Sailing as the great educator
Published on November 30th, 2017
US Sailing’s STEM Education Initiative was launched in 2012 to inspire sailing programs and school to utilize sailing as an educational platform, but sailing has been inspiring us to think well before that.
The core program elements – Science, Technology, Engineering, and Math – helped guide the world’s most famous physicist Albert Einstein toward his amazing discoveries.
Around 1900, a cheeky Swiss patent clerk wrote to a friend about four scientific papers he had been working on in his spare time. He described them as revolutionary, claiming they would one day modify the “theory of space and time”.
The then 18-year-old had just learnt to sail but maybe physics wasn’t the only thing on the mind of the budding genius when he regularly ventured out onto the Alpine lakes of Switzerland. His crew was the daughter of his landlady Suzanne Markwalder. According to Markwalder, when the breeze dropped and the sails sagged, Einstein would whip out his notebook and begin scribbling away.
The pair became lifelong friends after bonding on their sailing trips.
Suzanne’s observation sheds light on how “Young Einstein the sailor” first cracked the laws of physics in 1905. His first three articles relied on a stationary observer. He’d obviously figured out the concepts of space and time while becalmed on a lake.
It took 10 more years of sailing to figure out the hard physics bit — what happens when velocity and relativity are constantly changing — or put simply, when the breeze comes up.
On the November 25, 1915, he officially published the gravitational field equations of general relativity, the so-called Einstein equations.
Maybe the water and sunshine cleared his head. Either way, his sailing technique was unusual to say the least — in his words: “set sail, make it fast, no thoughts of energy or velocity, loll back, let boat drift.”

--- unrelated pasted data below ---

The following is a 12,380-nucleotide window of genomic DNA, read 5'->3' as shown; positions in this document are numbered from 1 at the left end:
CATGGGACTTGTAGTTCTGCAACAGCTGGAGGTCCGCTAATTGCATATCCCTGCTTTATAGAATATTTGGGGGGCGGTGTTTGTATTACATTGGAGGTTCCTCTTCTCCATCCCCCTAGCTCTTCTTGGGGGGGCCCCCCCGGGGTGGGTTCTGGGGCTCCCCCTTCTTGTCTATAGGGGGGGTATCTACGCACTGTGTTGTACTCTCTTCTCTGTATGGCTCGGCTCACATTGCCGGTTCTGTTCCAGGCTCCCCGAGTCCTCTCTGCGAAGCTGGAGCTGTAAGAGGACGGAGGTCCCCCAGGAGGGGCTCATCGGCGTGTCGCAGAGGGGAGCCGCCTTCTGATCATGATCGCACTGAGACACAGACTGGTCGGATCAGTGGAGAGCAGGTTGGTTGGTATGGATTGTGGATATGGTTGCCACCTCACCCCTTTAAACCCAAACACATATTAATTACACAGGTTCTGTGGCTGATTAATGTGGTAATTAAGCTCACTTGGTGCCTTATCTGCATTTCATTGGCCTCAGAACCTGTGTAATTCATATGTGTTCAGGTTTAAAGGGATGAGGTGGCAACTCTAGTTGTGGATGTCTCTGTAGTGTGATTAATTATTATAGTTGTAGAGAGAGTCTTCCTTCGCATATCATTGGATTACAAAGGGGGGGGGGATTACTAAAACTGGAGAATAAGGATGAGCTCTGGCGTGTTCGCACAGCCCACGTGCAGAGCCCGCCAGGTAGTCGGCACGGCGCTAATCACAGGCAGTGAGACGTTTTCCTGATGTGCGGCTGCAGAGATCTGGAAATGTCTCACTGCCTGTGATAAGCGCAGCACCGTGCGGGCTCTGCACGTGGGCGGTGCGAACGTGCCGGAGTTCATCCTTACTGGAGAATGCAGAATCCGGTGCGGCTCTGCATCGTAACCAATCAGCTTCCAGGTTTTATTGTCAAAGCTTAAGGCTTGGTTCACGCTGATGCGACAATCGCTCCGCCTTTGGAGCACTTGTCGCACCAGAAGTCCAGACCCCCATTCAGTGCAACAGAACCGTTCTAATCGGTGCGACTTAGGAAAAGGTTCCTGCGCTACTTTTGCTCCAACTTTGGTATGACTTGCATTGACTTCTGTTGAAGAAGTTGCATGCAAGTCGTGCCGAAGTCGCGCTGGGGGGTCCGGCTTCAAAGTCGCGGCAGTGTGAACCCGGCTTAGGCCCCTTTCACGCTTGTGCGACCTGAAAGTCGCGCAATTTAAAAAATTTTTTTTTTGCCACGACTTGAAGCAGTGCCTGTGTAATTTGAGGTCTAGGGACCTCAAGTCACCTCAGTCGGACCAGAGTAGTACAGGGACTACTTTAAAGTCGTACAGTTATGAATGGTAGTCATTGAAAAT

Einstein the sailor was not interested in racing and fell into the “cruising” category. He hated engines and is even said to have refused a present of an outboard motor. On a boat, he said he was oblivious to everything else in the world – which might explain why his navigational skills were so poor.
In 1929 his love of sailing inspired some rich friends to present him with a very cool German-designed coastal cruiser called Tummler (porpoise), although he referred to her as his “thick little yacht”.
He was pretty rapt with his new boat, writing to the ship builders:
“The sailing boat has my highest respect and also the respect of all the people who have been sailing with it. It combines a high degree of stability with a relatively high mobility and comfort for the operation.”
But his joy didn’t last long as the Nazis seized the boat in 1933 when Einstein fled to America. He tried hard to get her back but a rescue operation was deemed too dangerous and Tummler was lost.
In his new home in the United States, Albert Einstein was always on the lookout for places to sail.
Rhode Island’s heavy fog didn’t faze him and he was rescued several times after running aground. He was invited to stay overnight in the White House that year to chat to another sailing tragic Franklin D. Roosevelt.
His grasp of the laws of physics, however, turned more to chaos theory on the water.
In his late 50s while sailing in a remote spot off Long Island on his clunky little sailboat Tinef (which apparently meant “worthless” or “junk”), he was frequently dismasted, ran aground and nearly drowned when he hit a rock and the boat capsized, trapping him under the sail.
According to a friend that sailed with him, Einstein “loved it when the sea was calm and quiet, and he could sit in Tinef thinking or listening to the gentle waves endlessly lapping against the side of the boat”.
But Einstein also enjoyed wilder seas. The laws of physics are more obvious in a constantly changing sea and Albert Einstein knew just where to look: “Nature conceals her secrets because she is sublime, not because she is a trickster.”